but the topic is debatable. can the topic of fixing the “crawlability” problem without using sitemap discussed here! that would take the discussion towards solving the problem!

  21. WP PL says:

    “Let the spiders keep doing what they’re doing; let them crawl through your pages”

    I agree with that. I never used sitemaps, instead I prefer to optimize internal linking. If necessary I like to use an “onsite sitemap” on a sepreate page or in the footer, which also serves as an overview for users (even though most users don’t pay attention to footer links).

  22. Macy says:

    There has been so much talk about using a sitemap to help google help you, so I went with it. There are usually too many variables involved to determine the direct effect of any particular change, but I noticed an increase in indexed pages at the time.

  23. Chicago Blog says:

    Interesting discussion. I was worried that by not having an XML sitemap on my blogs, i was losing out on something special.

    But i see now it is not a big issue. This article has alleviated some concerns. Plus i wouldn’t know what to do with crawl problems anyway. Anothing blogging technicality to look into, “crawling and indexing problems”. Maybe you can write a how-to post on this, Matt.

    I’d be happy to provide you my GWT crawl results for you to do a case study on. Just let me know.

  24. I totally agreed with what Matt said is absolutely right.

    I have experience which I also believe all should have the same that even the sitemap contains 100 pages, google would not index all the pages if those pages are not properly optimized.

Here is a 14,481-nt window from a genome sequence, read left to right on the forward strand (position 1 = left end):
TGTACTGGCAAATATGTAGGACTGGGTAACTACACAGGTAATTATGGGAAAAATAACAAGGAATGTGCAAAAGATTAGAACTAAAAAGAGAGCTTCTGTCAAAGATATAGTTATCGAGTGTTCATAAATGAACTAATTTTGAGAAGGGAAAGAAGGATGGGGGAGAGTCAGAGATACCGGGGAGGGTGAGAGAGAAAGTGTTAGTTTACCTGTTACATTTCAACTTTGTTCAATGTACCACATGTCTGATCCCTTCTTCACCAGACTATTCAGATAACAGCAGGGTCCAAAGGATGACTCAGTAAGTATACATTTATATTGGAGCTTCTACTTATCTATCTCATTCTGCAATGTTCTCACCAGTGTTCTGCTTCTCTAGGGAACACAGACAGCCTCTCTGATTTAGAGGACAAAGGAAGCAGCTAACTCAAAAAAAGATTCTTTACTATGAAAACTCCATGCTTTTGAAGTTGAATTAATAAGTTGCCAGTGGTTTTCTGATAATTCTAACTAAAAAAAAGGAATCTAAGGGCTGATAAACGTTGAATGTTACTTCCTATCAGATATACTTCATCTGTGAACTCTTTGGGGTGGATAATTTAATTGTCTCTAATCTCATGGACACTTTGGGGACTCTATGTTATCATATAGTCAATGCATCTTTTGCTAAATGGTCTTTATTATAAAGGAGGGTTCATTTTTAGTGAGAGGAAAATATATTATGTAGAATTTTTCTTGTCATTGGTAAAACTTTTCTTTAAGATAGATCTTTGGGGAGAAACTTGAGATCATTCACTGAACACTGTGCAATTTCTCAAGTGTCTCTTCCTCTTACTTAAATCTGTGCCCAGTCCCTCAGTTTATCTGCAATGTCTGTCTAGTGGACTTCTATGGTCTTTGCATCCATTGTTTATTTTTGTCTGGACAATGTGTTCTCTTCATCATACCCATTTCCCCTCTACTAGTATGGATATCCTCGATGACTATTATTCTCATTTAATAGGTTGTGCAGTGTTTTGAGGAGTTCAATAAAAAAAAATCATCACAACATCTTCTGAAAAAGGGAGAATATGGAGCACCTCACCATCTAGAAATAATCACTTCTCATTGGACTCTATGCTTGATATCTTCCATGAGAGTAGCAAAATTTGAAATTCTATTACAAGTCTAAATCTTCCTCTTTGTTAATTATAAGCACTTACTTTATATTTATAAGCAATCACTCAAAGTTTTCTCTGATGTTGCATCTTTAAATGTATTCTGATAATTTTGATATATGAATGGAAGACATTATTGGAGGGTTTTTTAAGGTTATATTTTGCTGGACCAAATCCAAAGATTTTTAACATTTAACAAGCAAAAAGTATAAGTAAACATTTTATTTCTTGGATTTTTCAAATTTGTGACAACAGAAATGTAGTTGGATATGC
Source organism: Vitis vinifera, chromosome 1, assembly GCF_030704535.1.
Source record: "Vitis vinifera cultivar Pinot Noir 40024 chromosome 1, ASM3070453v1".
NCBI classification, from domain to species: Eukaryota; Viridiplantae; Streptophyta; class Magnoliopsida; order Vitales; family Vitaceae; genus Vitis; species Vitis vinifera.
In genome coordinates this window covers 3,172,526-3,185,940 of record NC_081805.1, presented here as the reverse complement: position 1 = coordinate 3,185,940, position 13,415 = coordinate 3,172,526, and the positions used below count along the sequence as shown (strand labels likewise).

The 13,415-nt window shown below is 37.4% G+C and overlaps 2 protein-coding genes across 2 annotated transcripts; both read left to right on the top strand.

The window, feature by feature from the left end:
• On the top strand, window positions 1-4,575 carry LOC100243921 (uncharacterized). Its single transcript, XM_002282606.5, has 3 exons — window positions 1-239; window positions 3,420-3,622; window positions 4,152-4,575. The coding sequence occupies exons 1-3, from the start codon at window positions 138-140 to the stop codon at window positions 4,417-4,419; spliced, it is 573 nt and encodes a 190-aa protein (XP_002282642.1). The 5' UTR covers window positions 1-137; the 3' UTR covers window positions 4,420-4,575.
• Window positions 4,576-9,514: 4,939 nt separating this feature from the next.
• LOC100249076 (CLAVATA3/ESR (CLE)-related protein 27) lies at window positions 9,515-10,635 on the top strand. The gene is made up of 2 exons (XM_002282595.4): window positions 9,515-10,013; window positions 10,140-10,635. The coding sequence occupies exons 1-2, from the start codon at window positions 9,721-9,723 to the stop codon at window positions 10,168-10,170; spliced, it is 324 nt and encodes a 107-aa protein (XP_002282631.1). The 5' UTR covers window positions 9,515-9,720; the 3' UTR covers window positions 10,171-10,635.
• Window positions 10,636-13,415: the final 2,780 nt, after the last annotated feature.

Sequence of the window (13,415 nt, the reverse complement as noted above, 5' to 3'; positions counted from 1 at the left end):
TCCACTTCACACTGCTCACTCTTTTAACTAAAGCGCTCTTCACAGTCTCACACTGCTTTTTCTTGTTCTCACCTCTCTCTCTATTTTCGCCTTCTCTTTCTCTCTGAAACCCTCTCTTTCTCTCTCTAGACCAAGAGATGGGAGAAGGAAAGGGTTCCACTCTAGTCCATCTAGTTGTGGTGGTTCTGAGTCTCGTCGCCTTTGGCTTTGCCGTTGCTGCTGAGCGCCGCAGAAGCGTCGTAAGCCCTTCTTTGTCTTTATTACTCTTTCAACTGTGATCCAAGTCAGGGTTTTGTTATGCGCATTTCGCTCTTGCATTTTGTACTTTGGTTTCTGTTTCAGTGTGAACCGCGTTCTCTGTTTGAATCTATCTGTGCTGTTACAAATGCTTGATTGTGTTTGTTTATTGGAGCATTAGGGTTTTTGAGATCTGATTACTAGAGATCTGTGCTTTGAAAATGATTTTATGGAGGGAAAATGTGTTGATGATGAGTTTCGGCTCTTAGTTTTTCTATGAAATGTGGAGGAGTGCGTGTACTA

As very well said by Matt: “The solution to getting those 75 pages indexed isn’t to spoon-feed them to the search engine…” and certainly it would NOT do the job by using sitemaps.

    Thanks to Matt for his great and bold advice.

  25. By the way, Matt, I wonder if you would consider writing more articles on those controversial subjects, such as duplicate contents (especially I have read that google would consider http://www.youdomain.com and http://yourdomain.com and are duplicate contents (or sites?)) In that case, all professional seo should be a standard procedure to choose between www. and no www. and do some sort of redirect or what best in the very very beginning when hosting a site.
    I seldom see it in any recommended seo practice.

    Thanks in advance.

  26. Donace says:

    As stated earlier an interesting discussion; though in my opinion if the SE’s dont find your site and the pages by themselves it just means they are not worth being found.

    The best way to get found is to write great content and let people know. Marketing is key

  27. R.A. says:

    I originally thought no seo professional with logical thinking would disagree with Matt,but in fact a lot of others still said: Why not? It is a recommeneded seo practice by SE and it would take too much of the time.
    I also found that a few of these kinds of seo practices are just useless, such as the Revisit tag, Google never follows this tag – it certainly has its own alogrithm to determine how frequent it would browse a site for update!

  28. R.A. says:

    Sorry, my last Reply has a slight typo error in the 2nd sentence, which should read: …and it would NOT take too much of the time.

  29. Alex says:

    I’m calling “context” on this one. In a lot of cases, yes, they’re overrated. Nothing beats “natural crawlability” (love the phrase, btw!). BUT- If you build dynamic websites via a CMS, and your organization is adding / updating pages all the time, having a list of “This one got updated, this one got updated, this one got created” that a spider can look at and go straight to the new stuff means that it won’t waste YOUR bandwidth by crawling your entire 10,000+ page site when only 20 pages have been updated since the last crawl. It also means that those 20 pages WILL get analyzed the next time Google visits your site, in case the spider is set to only crawl, say, 1,000 site pages per visit.
    I’ve noticed an honest net positive effect of xml sitemaps, in that new pages get indexed much faster using them (I have mine set to be automatically generated upon request for all my clients, so any call to the sitmap gets a completely fresh snapshot of the website).